Detective fiction and theory have a surprising history, one that I sometimes use to rationalize my childhood love of Nancy Drew and the Hardy Boys. And I’m not alone: T.S. Eliot, Vladimir Nabokov, and G.K. Chesterton were obsessed with popular mysteries. We like whodunits, Bertolt Brecht thought, because our lives are filled with structural problems and social contradictions that aren’t caused by single agents. Crime-solving sleuths, people like Sherlock Holmes and Nancy Drew, help us put back into place a system that no longer functions: it’s only in detective fiction that we start with a bunch of evidence, follow it rationally to a conclusion, and, in the end, apprehend a villain. Reading detectives, the thinking goes, helps us do what we can’t normally: piece together fragments, forming something coherent out of the madness. Or at least, traditionally. Enter, then, Laurent Binet’s newest novel, The 7th Function of Language, a madcap sharply irreverent French theory mash-up that’s part mystery and part satire, by the Prix Goncourt winning author of HHhH. The new book turns Roland Barthes’s accidental death in 1980 into a murder investigation set against French intellectual life. With a cast of characters that includes Michel Foucault, Jacques Derrida, and Julia Kristeva with guest appearances by Gayatri Chakravorty Spivak, Umberto Eco, and John Searle, it’s no surprise Binet’s book is way more dizzying than most detective stories. What is shocking, though, is how it manages to respect the theories and mock the theorists all at once. The question that prompts the book is simple: who killed Roland Barthes and why? On the case is Bayard, a grumpy inspector who’s more than a bit impatient with the posturing of French intellectuals (who can blame him?). Simon Herzog, his sidekick, shares more than initials with Sherlock Holmes; he’s a young semiology instructor brought on to help decode and interpret the case’s signs. Together, they navigate a blindingly bizarre and often raucous set of worlds: picture a chase scene through a gay sauna with Foucault, Bulgarian secret agents with possible ties to Kristeva, drug-riddled parties after the infamous Derrida-Searle debate, and even a Logos Club competition, which is the kind of intellectual fight club that Plato wishes he would have invented. What the troublesome twosome learn along the way is that Barthes, just before he died, was working on the so-called (fictional) seventh function of language: the ability—first introduced by linguist Roman Jakobson—of language to persuade, convince, and seduce. In the novel, French intellectuals and politicians like socialist president François Mitterrand and his one-time opponent Valéry Giscard d'Estaing are all after the function for themselves. But all of this —deciphering the mysteries of the seventh function and figuring out who killed Barthes—isn’t why you keep reading. Sure, mystery propels the book forward, though we’re certainly not going to get the clean resolutions Brecht thinks we want: The Seventh Function revels in a world where randomness and madness reign. What really drives the book is Binet’s irreverence—Philippe Sollers is a loudmouth dandy, Foucault masturbates to a Mick Jagger poster, Umberto Eco gets urinated on by a stranger in a Bologna bar. All of this might lead you to think of Binet as a writer of long-form libel. But Binet’s cheek is grounded in a serious familiarity with and respect for the theories, if not the personalities, he uses to populate his book (a lot of the anecdotes are non-fictional, and he provides in-depth treatment of the philosophies at hand.) I bookmarked a page with titles of talks from a Cornell conference; Searle’s giving one called “Fake or feint: performing the F words in fictional works,” while Spivak lectures on “Should the subaltern sometimes shut up?” For all its lightness and raucous humor, The 7th Function can sometimes feel a little heavy handed, especially when it comes to the blurring of fiction and nonfiction.“ Life is not a novel,” the book begins, and a few hundred pages later after I’d started to ignore the self-aware interruptions of the narrator, the semiologist-sidekick Simon Herzog himself starts suspecting he’s in a novel, one by “an author unafraid of tackling cliches.” Maybe Herzog’s paranoia and distrust are the result of reading too much philosophy. I couldn’t help but feel, though, that the narrator was wearing brass knuckles spelling out “postmodern” and trying, repeatedly, to punch me in the face. In spite of this, what’s most shocking is that Binet’s novel works, although perhaps more to draw attention to our mad, mad world than to help reconcile us to it as Brecht hoped—for that, we might need more than the fictional seventh function of language.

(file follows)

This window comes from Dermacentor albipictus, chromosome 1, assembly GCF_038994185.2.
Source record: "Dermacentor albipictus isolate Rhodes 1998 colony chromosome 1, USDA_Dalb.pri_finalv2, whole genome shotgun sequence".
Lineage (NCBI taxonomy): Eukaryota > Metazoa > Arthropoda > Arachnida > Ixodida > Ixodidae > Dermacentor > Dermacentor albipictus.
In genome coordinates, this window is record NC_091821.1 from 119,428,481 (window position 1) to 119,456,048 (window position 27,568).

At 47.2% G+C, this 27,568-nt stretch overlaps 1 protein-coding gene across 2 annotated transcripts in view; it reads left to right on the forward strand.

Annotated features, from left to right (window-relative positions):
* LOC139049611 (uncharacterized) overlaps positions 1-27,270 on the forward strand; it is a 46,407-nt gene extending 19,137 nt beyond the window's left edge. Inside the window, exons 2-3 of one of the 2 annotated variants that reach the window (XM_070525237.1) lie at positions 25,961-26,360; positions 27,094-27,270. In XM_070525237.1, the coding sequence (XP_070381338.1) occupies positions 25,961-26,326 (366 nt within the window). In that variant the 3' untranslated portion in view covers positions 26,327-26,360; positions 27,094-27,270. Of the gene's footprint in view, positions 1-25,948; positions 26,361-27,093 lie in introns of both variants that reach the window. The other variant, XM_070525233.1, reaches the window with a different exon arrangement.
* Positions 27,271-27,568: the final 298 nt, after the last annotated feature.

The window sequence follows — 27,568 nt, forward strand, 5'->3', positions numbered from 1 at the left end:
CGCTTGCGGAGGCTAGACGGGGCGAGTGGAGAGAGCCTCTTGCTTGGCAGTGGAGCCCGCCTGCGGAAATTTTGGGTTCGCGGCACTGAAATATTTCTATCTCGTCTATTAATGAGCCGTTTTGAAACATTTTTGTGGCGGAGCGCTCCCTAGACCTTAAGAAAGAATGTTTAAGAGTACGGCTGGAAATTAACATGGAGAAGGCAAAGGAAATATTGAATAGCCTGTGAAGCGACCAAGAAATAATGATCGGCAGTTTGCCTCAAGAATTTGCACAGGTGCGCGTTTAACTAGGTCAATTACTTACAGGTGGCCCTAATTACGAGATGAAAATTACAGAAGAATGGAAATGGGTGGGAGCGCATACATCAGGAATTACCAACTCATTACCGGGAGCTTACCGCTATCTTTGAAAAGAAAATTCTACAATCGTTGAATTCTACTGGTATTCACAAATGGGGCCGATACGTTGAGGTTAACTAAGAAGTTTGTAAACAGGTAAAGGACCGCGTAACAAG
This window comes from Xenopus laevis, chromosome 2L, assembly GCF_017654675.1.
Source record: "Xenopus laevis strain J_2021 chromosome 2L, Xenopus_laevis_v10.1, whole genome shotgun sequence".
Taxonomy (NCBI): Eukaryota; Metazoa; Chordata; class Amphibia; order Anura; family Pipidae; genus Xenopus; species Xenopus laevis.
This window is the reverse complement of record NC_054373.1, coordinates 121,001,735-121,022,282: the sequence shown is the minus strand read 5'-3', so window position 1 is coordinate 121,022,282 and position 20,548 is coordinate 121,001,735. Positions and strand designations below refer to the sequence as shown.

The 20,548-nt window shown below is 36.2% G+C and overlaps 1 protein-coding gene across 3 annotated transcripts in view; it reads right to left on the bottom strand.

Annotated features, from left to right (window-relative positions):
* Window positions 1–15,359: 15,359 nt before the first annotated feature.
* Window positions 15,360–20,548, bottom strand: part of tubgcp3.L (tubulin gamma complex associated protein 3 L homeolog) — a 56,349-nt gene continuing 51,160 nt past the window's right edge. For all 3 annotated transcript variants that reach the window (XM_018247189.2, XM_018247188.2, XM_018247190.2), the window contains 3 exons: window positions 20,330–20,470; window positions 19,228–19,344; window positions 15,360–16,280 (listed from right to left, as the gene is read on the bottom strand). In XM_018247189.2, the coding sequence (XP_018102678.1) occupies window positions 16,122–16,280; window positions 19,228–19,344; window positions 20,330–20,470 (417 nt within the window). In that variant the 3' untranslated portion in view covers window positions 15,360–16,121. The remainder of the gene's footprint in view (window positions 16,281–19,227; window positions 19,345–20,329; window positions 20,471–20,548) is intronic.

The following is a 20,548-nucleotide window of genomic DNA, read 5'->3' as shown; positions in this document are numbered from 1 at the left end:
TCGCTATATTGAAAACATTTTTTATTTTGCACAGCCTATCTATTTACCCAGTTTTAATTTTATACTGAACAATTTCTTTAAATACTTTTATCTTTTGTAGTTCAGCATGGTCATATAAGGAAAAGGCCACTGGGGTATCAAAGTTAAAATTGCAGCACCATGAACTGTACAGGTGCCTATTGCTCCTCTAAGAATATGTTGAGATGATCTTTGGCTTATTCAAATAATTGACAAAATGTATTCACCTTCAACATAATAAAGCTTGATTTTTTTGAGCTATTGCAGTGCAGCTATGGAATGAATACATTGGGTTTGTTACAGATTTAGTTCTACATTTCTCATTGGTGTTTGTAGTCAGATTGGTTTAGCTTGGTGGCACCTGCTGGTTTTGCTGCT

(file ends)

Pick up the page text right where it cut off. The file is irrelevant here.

In one of my favorite sequences of Dziga Vertov’s Man with a Movie Camera, you see an editor splicing film offset with shots from the footage being cut. Normally, when we watch films, we take a series of unrelated shots and project causality between the images. Vertov, along with other montage theorists like Sergei Eisenstein, wanted to interrupt this process, forcing us to come to an overarching picture out of conflict and collisions. Simple narrative just couldn’t be revolutionary. In The Revolutionaries Try Again, debut novelist Mauro Javier Cardenas writes renegade political fiction that would have made Vertov proud. Stream-of-consciousness and meta-fiction meet radio plays, phone conversations, and spliced up pop-lyrics. The tone varies as often as technique: pages and pages of interior monologue with no punctuation, enough em-dashes to look like line divides, sections entirely in Spanish, references to ABBA and The Exorcist alongside Pablo Neruda and Julio Cortázar. You’re never directly informed about what counts as revolution and who in particular is trying to achieve it. Instead, The Revolutionaries Try Again dissects a decade of Ecuadorian austerity and idealism through often jarring and always stunning literary montage. Cardenas’s novel centers on three alumni of a Jesuit school in Guayaquil: a writer, a bureaucrat, and a playwright. Antonio left Ecuador over a decade ago for Stanford and is writing a memoir about a crying baby Jesus. His best friend Leopoldo, left behind in Guayaquil, takes a job with the pro-austerity government. As the novel begins, Leo has just persuaded Antonio to return to the city, and together they're supposed to help a friend run for office, which never really happens. Meanwhile, we get oblique connections to their poor classmate, Rolando, who with his girlfriend Eva attempts to rouse people to action by staging a series of radio plays. But all of this feels like an aside, and whatever revolution we thought would be staged isn't. No political campaign, no people taking to the streets. But The Revolutionaries Try Again is just as much an attempt to sort out why telling feels so futile: as a writer, as an undocumented migrant, as a person. Rolando never tells Eva that his sister was almost raped while working as a fifteen-year-old maid. Eva never tells Rolando about how her brother was abducted during her youth. Instead they have imaginary dialogues with the siblings they love but don’t speak to, replaying conversations that can’t, and won’t, happen. Nor are they alone. Leopoldo and Antonio are extremely close friends, but don’t have an easy emotional intimacy. Antonio dreams up, time and time again, what it will be like to see Leopoldo for the first time in over a decade, thinking about what he might like to say but won’t. What’s the point, the suggestion is, of recounting things when things can't be adequately characterized by words? To search for the source of his impulse to return to Ecuador by revisiting the night the baby christ cried was pointless, Antonio thinks, just as it’s pointless for him to teach English to immigrant women at El Centro Legal for one measly hour a week, photocopying pages from an ESL book at the last minute and hoping they would smile at him in gratitude, knowing he was fooling himself into believing he was being useful— if all the NGOS and nonprofits of the world ceased their activities, Antonio had asked a British art critic during their first date, would anyone notice? Many things in the book are described as pointless: Antonio’s baby Jesus story and his tutoring, but also Rolando’s radio plays, Jesuits serving the poor (and, for that matter, the very existence of the lord above), and the unrealized political campaign that brings Antonio back to Guayaquil. But what Cardenas does so adeptly in his debut novel is highlight conditions against which feelings of pointlessness emerge in the first place. Economic, political and social violence are senseless, and render us unable to tell neat linear narratives about injustice and protest. We're left with montage, one that resists neat stories about revolutionaries taking on their oppressors, left with weeping statues of baby Jesus, rape, false accusations, and economic sanctions. Amidst violence, one worries that words too will be twisted and appropriated to serve other ends. But silence is too easy, as Alma reminds Antonio: “I did say you’re an imbecile of course everything’s pointless we’re all going to die doesn’t matter we’re still here/ I’m still here.” That injustice may be here for a long time, is all the more reason that Cardenas's book should too.